Still, Prince of Thieves remains an enjoyable blockbuster for those who don’t care about accents or historical accuracy and are able to overlook some of the film’s more egregious issues and enjoy Reynold’s contemporary take on the Robin Hood tale.
Plus, it’s got one helluva score.
Side story time. When I was a kid, I had two soundtracks: Hook, by John Williams, and Robin Hood: Prince of Thieves by Michael Kamen. The former was on a CD (making it the first compact disc I ever owned) while the latter was on a cassette tape (perhaps making it one of the last cassettes tapes I ever owned). Here’s the kicker (and my hot take): I damn near wore out that cassette tape of Robin Hood and likely only ever listened to Hook a dozen or so times.
Kamen’s work on Robin Hood: Prince of Thieves is an outstanding accomplishment and one of my absolute favorites scores. Sure, it has its shortcomings, notably a lack of proper themes for several of the film’s key characters, namely the Sherriff or even Azeem “the Great One,” but mostly Kamen’s score stands as a stunning success from an era not far removed from James Horner’s equally impressive Willow and the aforementioned Hook.
Yet, despite its positive critical reception the original soundtrack release featured just 50 minutes of score and was more noteworthy for Bryan Adams’ Oscar-nominated song, “(Everything I Do) I Do It for You.” It wasn’t until 2017 when Intrada Records released a 2CD expanded album containing 134 minutes of Kamen’s work that fans were able to succinctly enjoy the soundtrack as it was (mostly) written. Though, even that release failed to produce a few notable tracks, including an early cue introducing the Sherriff, Robin’s rescue of Fanny and her child during the Celt battle sequence; and the music that underscored Will Scarlet’s capture during the final battle. As such, the 2CD release felt more like an expanded score rather than a complete work.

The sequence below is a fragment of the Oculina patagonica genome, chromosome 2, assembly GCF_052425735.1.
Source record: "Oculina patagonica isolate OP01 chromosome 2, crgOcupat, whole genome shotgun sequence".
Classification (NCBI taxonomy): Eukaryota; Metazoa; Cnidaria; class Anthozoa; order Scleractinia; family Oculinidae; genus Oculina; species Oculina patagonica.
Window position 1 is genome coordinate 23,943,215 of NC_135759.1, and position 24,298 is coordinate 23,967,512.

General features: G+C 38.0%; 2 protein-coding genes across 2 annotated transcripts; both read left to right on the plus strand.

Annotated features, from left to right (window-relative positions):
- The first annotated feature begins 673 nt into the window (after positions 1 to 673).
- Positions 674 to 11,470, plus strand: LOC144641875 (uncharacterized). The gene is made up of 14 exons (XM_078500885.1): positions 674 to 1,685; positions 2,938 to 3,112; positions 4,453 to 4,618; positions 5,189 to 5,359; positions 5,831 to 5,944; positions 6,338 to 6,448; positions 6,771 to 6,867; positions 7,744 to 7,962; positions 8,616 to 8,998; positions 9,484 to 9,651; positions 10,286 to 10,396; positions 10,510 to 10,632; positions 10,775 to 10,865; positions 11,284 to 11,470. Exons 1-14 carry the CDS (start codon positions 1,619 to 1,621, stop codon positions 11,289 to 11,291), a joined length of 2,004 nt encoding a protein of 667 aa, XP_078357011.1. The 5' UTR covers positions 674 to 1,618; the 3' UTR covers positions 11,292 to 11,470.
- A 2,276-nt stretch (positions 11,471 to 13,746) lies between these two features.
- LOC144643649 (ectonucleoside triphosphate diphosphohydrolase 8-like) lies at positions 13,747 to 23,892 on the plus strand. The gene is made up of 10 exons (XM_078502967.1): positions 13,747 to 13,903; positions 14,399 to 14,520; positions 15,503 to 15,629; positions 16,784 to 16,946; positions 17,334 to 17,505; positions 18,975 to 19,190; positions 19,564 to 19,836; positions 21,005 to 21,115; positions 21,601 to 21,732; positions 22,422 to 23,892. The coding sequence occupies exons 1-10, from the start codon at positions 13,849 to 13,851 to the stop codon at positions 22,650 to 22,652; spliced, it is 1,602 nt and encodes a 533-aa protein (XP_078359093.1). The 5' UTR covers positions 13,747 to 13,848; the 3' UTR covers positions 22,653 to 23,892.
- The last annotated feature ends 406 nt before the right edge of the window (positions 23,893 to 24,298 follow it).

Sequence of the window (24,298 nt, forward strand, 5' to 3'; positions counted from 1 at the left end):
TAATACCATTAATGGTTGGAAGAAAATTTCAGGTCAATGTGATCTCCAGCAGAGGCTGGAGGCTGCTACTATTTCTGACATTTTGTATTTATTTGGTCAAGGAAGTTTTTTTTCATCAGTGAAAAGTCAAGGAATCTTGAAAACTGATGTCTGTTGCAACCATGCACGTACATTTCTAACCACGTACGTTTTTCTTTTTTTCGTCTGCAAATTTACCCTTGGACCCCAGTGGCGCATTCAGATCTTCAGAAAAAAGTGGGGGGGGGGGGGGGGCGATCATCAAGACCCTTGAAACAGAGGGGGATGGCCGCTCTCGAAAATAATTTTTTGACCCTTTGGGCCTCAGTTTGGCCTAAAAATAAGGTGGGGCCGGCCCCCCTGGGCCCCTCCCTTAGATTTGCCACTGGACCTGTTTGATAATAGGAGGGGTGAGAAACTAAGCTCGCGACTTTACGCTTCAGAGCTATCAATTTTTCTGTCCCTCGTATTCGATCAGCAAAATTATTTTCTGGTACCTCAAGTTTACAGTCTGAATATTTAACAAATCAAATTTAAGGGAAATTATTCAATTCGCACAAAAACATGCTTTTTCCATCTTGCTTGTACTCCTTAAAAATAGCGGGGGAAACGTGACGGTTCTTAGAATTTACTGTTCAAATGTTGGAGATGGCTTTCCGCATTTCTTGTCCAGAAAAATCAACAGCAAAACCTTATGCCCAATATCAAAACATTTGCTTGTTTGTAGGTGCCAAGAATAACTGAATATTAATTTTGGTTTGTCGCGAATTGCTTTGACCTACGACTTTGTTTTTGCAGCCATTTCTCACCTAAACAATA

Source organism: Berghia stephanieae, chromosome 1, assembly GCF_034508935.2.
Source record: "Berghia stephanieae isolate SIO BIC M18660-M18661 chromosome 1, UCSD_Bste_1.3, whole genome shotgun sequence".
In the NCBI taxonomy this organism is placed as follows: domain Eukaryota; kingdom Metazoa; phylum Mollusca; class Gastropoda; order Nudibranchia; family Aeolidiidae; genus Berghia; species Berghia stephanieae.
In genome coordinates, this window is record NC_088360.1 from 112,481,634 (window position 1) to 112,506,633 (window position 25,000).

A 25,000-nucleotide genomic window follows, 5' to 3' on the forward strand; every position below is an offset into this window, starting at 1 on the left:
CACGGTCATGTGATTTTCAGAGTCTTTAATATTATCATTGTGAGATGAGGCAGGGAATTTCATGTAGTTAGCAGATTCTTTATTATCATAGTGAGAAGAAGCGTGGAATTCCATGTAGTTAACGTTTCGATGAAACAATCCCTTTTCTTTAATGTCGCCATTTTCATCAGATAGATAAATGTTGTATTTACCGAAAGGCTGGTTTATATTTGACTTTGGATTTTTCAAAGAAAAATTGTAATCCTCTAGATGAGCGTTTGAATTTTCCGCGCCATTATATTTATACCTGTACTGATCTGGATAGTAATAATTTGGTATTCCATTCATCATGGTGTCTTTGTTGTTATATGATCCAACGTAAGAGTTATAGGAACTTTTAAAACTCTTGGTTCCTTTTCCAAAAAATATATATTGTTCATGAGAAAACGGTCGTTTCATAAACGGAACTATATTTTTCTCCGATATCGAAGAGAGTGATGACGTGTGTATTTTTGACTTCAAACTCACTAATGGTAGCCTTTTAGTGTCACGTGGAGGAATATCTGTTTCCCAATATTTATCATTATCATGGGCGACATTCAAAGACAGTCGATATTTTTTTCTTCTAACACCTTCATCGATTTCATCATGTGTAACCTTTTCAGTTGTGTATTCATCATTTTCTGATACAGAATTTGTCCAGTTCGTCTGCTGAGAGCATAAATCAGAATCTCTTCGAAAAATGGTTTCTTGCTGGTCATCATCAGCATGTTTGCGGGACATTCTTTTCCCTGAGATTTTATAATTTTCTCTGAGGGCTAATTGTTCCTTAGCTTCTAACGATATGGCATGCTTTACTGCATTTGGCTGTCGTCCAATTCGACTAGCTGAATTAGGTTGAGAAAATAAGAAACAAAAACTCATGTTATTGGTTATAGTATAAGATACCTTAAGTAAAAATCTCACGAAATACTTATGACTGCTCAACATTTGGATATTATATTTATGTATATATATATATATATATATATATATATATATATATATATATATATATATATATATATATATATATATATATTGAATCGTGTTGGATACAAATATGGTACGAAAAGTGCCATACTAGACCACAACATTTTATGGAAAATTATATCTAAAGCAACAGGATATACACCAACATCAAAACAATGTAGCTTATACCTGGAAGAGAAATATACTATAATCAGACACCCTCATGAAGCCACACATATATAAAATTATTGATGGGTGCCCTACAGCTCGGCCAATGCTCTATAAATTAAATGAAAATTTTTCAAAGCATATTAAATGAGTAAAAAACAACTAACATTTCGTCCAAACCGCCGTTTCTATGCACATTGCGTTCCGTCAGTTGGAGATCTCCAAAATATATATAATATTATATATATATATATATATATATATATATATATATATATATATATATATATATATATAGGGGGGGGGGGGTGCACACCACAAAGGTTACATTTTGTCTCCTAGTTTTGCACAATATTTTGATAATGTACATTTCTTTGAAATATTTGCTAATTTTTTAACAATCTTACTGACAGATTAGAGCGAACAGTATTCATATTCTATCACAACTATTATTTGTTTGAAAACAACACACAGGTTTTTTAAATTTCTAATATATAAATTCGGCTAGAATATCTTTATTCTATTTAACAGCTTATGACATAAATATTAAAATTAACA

Not content with that initial issue, Intrada decided to dig even further and assemble an all new 4CD release featuring the aforementioned missing tracks and a fair amount of alternative cues. And yeah, it’s friggin’ awesome.
All told, this new release boasts 132 minutes of film score and roughly 40 minutes of alternate cues and tracks, a number of which have never been released. The final CD features a remastered version of the original 1991 soundtrack sans Adams’ song (due to licensing) and the track “Wild Times” sung by Jeff Lynne.
Highlights of the first CD include the opening track, “Main Title — Prince of Thieves,” featuring the iconic main theme that has since been used in everything from movie trailers, Disney montages and even as the theme to Morgan Creek Productions — Hell, my high school band used to play it during football games! — “Little John Fight Pt. 1 & Pt. 2,” “Courage/Training Sequence Pt. 1 & 2/Troops,” and the lovely cue “Marian at the Waterfall/Camp,” which includes snippets of the music that would eventually form Adams’ much revered song.
The action kicks up on disc two, where the tracks “Celt Battle Pt. 1, Pt. 2 & Pt. 2A,” “Celt Battle Pt. 3,” and “Robin Hood’s Fall,” span roughly seven minutes and encompass all of the music from the big battle scene. Though, the best feature of the entire album is the track “Circle of Stones/Plans for Rescue/Will Captured” followed by “Mayhem in Town” and finally “Rescue Marion/Robin Fights the Sheriff/Finale Pt. 1 & Pt. 2.”